KangoGift Platform Sends Gift Vouchers Via Text, Brings Virtual Goods Convenience to Real-World Use
Virtual gifts are a nice way to send someone good thoughts online. But if you’re going to spend real money to get someone a virtual gift like a digital cupcake or bouquet of flowers, why not spend a bit more to get them something concrete? Now Cambridge, MA-based KangoGift makes online gift-giving just as convenient as sending a virtual gift.
The startup has developed technology for sending gift vouchers via text message, which recipients can redeem in physical stores. Here’s how it works: gift givers sign up online, picking out a present from KangoGift’s nearly 50 retail partners, and the service sends the recipient a text message alerting them of the present. Recipients take the text message into the stores, and use that as the currency to obtain their treat.
For example, I got the following text message from KangoGift co-founder and business development head Thad Peterson when he demoed the product at an event last week: “Thad Peterson sent you a Small Latte @ BeanTowne Coffee. Show code @store.” While the message includes a link to a mobile Web page version of the gift certificate, users only need text messaging to receive the gift, meaning the service is open to those beyond the smartphone set.
When I first interacted with KangoGift, I thought it was a convenient, virtual way to act on the “I’ll buy you a drink” statement I often make to friends who are having a rough day or are deserving of a celebration for a successful semester or a new job. Often these outings are hard to schedule, and by the time we get together, the sentiment is somewhat lost.
“It’s like a new, easier way to send these instant thinking-of-you gifts,” says Todd Horton, the company’s CEO and co-founder and a former product manager at Monster.com. The platform is particularly popular for occasions that aren’t big enough for a more substantial present, but where someone normally would have sent a greeting card, he says.
KangoGift got off the ground last October, in an alpha trial with just a handful businesses in Harvard Square, a testing location that both Horton and Peterson say was intentional. “The business community in Cambridge is more willing to embrace new technology and try new things,” says Horton. KangoGift has since been rolled out to a total of ten states, servicing other college towns like Madison, WI; Austin, TX; Chapel Hill, NC; as well as Xconomy hometowns Seattle and San Francisco. The Boston-area retail partners include brands like dessert hotspot Finale, BeanTowne Coffee, and even a real-live cupcake shop—Somerville’s Kickass Cupcakes.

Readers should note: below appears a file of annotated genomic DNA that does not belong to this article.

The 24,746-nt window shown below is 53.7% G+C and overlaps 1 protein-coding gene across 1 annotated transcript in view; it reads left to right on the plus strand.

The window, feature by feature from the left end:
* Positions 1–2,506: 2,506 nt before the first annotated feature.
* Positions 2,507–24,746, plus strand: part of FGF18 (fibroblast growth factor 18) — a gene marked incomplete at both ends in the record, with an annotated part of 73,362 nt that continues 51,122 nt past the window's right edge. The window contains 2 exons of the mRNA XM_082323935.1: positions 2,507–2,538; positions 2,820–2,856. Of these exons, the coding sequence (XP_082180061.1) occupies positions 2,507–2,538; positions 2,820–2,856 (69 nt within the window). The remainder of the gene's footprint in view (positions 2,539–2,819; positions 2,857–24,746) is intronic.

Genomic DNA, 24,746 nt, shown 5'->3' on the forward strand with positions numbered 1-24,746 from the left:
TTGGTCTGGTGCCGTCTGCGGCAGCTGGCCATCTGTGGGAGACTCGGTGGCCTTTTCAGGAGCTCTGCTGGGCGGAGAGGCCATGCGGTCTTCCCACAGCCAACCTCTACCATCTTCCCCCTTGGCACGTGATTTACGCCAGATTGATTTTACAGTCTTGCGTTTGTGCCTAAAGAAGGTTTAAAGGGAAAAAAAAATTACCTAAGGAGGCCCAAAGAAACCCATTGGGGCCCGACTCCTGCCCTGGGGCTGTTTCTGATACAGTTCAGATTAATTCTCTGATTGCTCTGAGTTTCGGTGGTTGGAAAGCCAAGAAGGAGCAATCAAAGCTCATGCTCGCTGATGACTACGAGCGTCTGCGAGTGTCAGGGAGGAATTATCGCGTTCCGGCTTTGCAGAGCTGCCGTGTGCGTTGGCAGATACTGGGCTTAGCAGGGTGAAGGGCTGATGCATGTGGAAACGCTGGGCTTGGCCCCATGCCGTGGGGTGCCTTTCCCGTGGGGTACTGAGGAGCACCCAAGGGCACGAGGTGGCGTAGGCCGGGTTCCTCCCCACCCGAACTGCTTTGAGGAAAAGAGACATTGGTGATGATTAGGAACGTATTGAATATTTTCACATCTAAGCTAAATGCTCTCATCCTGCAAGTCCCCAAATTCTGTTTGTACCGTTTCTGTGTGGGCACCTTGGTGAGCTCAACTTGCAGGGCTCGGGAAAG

As far as its retailer strategy goes, Horton says the startup is pretty open, and will work with “any retailer that has a very passionate audience.” The price of a Kango gift typically runs from $5 to $25. And the company is focused on giving its vouchers a personal touch, so most of the gifts are specific items, like a cupcake or a latte, rather than a monetary amount.
The KangoGift co-founders say the service has been likened to other social buying programs like Groupon, but that KangoGift has a few differentiators. The platform does help drive traffic into stores, but doesn’t promote products with a massive discount to consumers the way the group buying sites and services do. KangoGift just takes a percentage off each transaction (the team wouldn’t reveal exactly how much this is, but Horton says it runs “less than the group-buying type of sites,” which often keep 30 to 50 percent). And it doesn’t charge the gift-sender an extra fee, like mobile gifting service Giiv does.
The KangoGift marketplace also seems to have much more variety at any given moment, and doesn’t have the deadline to purchase found on sites like Groupon or BuyWithMe. And the platform has a number of options for how retailers can confirm when a voucher was used by the gift recipient. (From what I’ve seen, most of the certificates that come from group buying sites don’t really have many formal mechanisms in place that prevent you from copying the piece of paper and repeatedly using the deal.) Merchants can interact directly with the code on the text message to send an alert to the KangoGift server that the code has been used for purchase. The code can also be entered into the merchant’s own computer checkout system at the time of purchase, or can be copied down and entered separately at a later date (for those with less sophisticated checkout systems).
The different options help KangoGift appeal to a wider range of businesses, from ultra tech-savvy chains, to more mom-and-pop style shops, Horton says.
The team says KangoGift, which has raised a small amount of money from friends and family, stands to benefit from promotion by both the retailers and the consumers. Retailers often promote the service with demos in their stores, or integrate the gift codes into their websites or social media campaigns, says Peterson, also a Monster.com veteran. On the consumer side, those sending the gifts can do so via a regular Internet browser, as well as a mobile version of the website. The service lives on the Web browser, not a phone-specific app, opening it to a wider range of users.
“This is word of mouth marketing in a high-tech world,” says Peterson.
Kango’s big push at the moment is to bring on more retail partners and get more consumers giving gifts. using the platform, but in the long run, the company sees potential for purchases on a bigger scale. Peterson says the platform could be used in the corporate gift-giving space, as an opportunity for companies to send instant rewards and thank-yous to employees. “There’s probably an opportunity for us to partner with enterprises on that level,” he says.
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